15 Consider skills related to work habits/work ethic: Productivity and Accountability Leadership and Responsibility Initiative and Self-direction The current standards cover what is to be learned and, often, how it is to be learned, but don’t often reference the qualities and characteristics students should exhibit while getting there. Arts Standards and 21 st Century Skills: Recommendations for NCCAS

16 Consider the role of technology-oriented skills in the revised standards: Information, Communication, and Technology literacy Media Literacy Information Literacy Arts Standards and 21 st Century Skills: Recommendations for NCCAS

17 III. College-level Standards in the Arts Phase I of the research involves the following components : Textbook analysis Reviews of AP course goals and course descriptions Analysis and summary of accreditation standards Goal: To understand current standards and expectations for college-level instruction in the arts affecting students who are arts majors as well as non-majors.

18 College-level Standards in the Arts: Phase I Findings: Accreditation Standards Review of accreditation standards Accreditation Standards Performance/Production/Studio Progressively building skill in at least one area Area of concentration within the discipline Familiarity with elements, principles, and discipline-specific techniques Performance, exhibition, critique History and theory Basic knowledge of history and repertoires Skills of analysis and evaluation Ability to place work in historical, cultural, and stylistic contexts Teaching Included in dance standards only Technology Working knowledge of technology related to area of specialization Synthesis Students should be able to work independently, drawing on their knowledge of performance, technique, analysis, and history Results Professional, entry-level competence Ability to form and defend value judgments Recommendations Understanding of the nature of professional work in the field Exploring areas of individual interest Business or entrepreneurial skills

19 College-level Standards in the Arts: Phase I Findings: AP course goals and structure AP Studio Art Course GoalsPortfolio Structure Investigation of formal and conceptual issues Informed and critical decision making Development of technical skills Students as independent thinkers Quality Concentration Breadth

20 College-level Standards in the Arts: Phase I Findings: Textbook Analysis Most textbooks for each arts discipline fit into one of four categories: Technique HistoryTheory Criticism and Analysis

21 College-level Standards in the Arts: Phase I Findings: Textbook Analysis O VERALL FINDINGS : More resources in the history category than for any other Fewest textbooks in categories related to artistic production With the exception of music theory, studies of history and practice in the arts appear to be dealt with entirely separately.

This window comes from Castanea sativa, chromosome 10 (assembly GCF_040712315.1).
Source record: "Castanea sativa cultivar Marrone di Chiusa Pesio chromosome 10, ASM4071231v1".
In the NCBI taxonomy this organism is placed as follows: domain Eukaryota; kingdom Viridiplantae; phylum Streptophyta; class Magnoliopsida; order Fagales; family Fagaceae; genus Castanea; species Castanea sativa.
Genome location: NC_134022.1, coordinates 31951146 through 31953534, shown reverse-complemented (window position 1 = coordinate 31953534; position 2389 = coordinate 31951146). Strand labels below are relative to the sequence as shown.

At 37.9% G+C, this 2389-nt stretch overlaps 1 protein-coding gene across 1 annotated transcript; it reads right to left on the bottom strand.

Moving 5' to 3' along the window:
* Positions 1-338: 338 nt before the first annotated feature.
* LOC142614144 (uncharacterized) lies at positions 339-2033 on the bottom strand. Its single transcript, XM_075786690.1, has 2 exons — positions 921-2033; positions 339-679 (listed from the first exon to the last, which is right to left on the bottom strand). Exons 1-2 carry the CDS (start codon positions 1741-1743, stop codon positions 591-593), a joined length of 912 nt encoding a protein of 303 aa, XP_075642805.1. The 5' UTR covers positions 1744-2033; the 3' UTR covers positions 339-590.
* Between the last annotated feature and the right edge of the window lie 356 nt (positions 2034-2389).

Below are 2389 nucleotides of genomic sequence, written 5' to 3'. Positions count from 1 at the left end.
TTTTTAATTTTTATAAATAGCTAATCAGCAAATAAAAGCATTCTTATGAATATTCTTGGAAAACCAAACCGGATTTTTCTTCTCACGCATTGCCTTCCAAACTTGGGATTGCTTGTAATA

22 College-level Standards in the Arts Phase 2 Analysis of foundation-level college arts curricula surveying and interviewing college arts educators and administrators nationwide reviewing course descriptions and syllabi.

23 Research currently in progress

24 Review of recently revised state arts education standards Part I: Review and summarize standards documents Part II: Follow-up interviews with state arts education representatives Goals: Identify themes/trends in frameworks and overall structure of standards Identify themes/trends in guiding philosophies or goals addressed in the revision of the standards State Standards in Arts Education

25 Colorado Florida Michigan New Jersey New York City North Carolina Tennessee Washington State Standards in Arts Education States/districts reviewed:

26 Key findings: Structure of Standards State Standards in Arts Education Standards/Strands/Big Ideas: Broad goal statements OR broad categories that more specific standards will fit within Grade Level (or grade band) expectations: Age- and grade-appropriate recommendations for what students should know, understand, and be able to at different stages Evidence Outcomes/ Performance Indicators: How you will know when the grade level expectations have been met.

27 High School standards High school standards were most often addressed as a single grade band, while earlier levels are dealt with grade-by-grade. In several states, high school standards are addressed in multiple tracks or pathways Colorado: Fundamental Pathway and Extended Pathway North Carolina: Beginning, Intermediate, and Advanced State Standards in Arts Education

28 21 st Century Skills State Standards in Arts Education Key Findings: Pedagogical themes or trends

29 Michigan Standards: Grades 9-12, Music Standard 1: PERFORM: Apply skills and knowledge to perform in the arts BenchmarkP21 links Sing and play with expression and technical accuracy a large and varied repertoire of vocal and instrumental literature with a moderate level of difficulty, including some selections performed from memory. I.3, I.4, I.5, I.6, II.1, II.7, III.3, III.4, III.10 Sing written music in four parts, with and without accompaniment I.3, I.4, I.5, II.1, III.4, III.6 Perform an appropriate part in large and small ensembles, demonstrating well-developed ensemble skills I.4, II.5, III.3 Perform music using instruments (traditional and non-traditional) and electronic media I.1, I.2, II.2, II.3, II.5, III.2 State Standards in Arts Education Key Findings: Pedagogical themes or trends

30 Revised Bloom’s Taxonomy State Standards in Arts Education Key Findings: Pedagogical themes or trends

31 References to NAEP Framework Example: New Jersey standards Standard NAEP Alignment Standard 1: The Creative Process All students will demonstrate an understanding of the elements and principles that govern the creation of works of art in dance, music, theatre, and visual art Creating Standard 2: History of the Arts and Culture All students will understand the role, development, and influence of the arts throughout history and across cultures Creating Standard 3: Performing All students will synthesize skills, media, methods, and technologies that are appropriate to creating, performing, and/or presenting works of art in dance, music, theatre, and visual art Performing Standard 4: Aesthetic Responses and Critique Methodologies All students will demonstrate and apply an understanding of arts philosophies, judgment, and analysis to works of art in dance, music, theatre and visual art Responding State Standards in Arts Education Key Findings: Pedagogical themes or trends